We use a quasi-experimental research design to examine the effect of model-based capital regulation on the pro-cyclicality of bank lending and firms' access to funds. In response to an exogenous shock to credit risk in the German economy, capital charges for loans under model-based regulation increased by 0.5 percentage points. As a consequence, banks reduced these loans by 2.1 to 3.9 percentage points more than loans under the traditional approach with fixed capital charges. We find an even stronger effect when we examine aggregate firm borrowing, suggesting that micro-prudential capital regulation can have sizeable real effects.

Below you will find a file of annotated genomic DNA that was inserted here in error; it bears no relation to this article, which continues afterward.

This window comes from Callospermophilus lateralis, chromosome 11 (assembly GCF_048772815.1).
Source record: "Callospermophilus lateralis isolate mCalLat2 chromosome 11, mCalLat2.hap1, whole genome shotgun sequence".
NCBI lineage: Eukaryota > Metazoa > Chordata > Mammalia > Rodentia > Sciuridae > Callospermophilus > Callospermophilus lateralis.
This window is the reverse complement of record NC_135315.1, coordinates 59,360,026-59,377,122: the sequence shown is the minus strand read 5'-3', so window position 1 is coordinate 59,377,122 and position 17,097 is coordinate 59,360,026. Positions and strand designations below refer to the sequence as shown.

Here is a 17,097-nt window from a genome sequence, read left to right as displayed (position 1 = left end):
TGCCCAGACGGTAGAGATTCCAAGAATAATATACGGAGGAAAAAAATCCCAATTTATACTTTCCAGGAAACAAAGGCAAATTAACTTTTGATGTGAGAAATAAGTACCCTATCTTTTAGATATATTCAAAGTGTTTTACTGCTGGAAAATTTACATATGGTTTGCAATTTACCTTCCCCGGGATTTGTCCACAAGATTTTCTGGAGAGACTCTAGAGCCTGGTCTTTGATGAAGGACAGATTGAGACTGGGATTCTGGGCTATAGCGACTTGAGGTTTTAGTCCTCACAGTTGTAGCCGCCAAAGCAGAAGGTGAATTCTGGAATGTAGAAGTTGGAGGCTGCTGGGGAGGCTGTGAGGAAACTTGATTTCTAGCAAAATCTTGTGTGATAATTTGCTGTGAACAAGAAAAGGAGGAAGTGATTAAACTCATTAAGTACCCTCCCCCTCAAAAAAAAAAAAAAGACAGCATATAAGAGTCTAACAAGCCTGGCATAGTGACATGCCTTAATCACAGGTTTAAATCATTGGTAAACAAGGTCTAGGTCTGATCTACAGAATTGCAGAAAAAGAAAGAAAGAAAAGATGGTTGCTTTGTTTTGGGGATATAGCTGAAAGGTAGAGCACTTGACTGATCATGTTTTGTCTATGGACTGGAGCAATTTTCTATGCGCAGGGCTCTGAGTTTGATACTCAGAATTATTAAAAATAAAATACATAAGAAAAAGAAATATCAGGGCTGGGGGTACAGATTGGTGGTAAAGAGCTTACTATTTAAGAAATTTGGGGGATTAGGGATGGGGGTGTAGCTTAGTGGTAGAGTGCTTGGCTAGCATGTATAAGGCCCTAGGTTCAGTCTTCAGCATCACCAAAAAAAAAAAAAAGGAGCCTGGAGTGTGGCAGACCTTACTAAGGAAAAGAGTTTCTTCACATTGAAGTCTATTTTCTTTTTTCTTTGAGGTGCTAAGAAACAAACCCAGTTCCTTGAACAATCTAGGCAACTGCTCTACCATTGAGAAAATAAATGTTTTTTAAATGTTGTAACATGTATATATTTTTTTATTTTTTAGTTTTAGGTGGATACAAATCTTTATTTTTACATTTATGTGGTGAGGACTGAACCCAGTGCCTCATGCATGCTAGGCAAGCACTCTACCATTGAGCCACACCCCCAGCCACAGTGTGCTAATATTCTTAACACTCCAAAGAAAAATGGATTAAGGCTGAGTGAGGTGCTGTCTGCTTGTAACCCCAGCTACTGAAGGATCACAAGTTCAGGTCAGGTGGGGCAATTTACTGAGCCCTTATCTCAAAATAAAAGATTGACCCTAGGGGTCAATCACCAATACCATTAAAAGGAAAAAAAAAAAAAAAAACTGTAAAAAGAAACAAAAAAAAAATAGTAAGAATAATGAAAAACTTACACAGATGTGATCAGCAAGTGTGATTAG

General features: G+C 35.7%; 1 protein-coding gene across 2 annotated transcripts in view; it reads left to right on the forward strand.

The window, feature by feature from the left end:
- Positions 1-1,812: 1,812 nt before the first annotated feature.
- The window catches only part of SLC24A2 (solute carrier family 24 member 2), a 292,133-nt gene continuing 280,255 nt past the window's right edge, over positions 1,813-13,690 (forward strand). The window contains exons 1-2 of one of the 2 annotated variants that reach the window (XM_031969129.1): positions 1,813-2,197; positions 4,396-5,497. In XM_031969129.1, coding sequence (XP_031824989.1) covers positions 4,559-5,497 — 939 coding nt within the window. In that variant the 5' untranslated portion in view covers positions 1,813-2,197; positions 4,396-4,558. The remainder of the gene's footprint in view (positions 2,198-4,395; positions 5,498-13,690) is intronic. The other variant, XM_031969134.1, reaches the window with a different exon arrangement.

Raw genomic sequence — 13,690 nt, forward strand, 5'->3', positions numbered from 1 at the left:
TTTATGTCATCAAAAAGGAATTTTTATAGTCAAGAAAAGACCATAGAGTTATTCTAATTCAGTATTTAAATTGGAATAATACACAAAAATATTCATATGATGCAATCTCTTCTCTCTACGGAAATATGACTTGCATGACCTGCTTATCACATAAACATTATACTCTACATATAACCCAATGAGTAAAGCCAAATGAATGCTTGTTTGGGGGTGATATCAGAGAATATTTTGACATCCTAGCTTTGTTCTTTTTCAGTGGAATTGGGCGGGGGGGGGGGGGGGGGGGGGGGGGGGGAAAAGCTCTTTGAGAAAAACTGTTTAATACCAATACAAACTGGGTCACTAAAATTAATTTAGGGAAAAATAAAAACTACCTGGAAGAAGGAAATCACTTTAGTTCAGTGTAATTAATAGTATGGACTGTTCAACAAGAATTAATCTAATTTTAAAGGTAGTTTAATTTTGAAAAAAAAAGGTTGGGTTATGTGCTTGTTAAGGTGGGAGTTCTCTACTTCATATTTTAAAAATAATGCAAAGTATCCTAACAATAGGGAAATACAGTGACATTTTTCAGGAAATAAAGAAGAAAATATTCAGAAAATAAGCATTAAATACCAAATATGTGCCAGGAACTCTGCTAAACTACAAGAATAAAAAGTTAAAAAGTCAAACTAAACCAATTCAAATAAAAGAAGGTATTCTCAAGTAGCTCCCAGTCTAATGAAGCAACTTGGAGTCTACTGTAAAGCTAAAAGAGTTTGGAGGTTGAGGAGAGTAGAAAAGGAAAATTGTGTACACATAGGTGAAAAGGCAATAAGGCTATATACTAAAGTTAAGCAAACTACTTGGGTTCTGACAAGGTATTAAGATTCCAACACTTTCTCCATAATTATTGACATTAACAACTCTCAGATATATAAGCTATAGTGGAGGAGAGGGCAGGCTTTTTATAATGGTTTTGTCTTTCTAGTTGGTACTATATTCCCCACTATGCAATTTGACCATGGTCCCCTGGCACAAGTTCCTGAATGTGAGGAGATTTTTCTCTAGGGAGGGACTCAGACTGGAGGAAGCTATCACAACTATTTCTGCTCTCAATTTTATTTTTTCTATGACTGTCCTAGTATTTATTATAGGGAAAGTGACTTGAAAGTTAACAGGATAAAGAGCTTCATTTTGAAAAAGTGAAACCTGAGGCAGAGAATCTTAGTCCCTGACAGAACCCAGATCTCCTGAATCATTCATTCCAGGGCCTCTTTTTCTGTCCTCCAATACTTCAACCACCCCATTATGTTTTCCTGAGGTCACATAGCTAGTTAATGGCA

The Journal of Finance , Vol. 71, Issue 2, pp. 919-956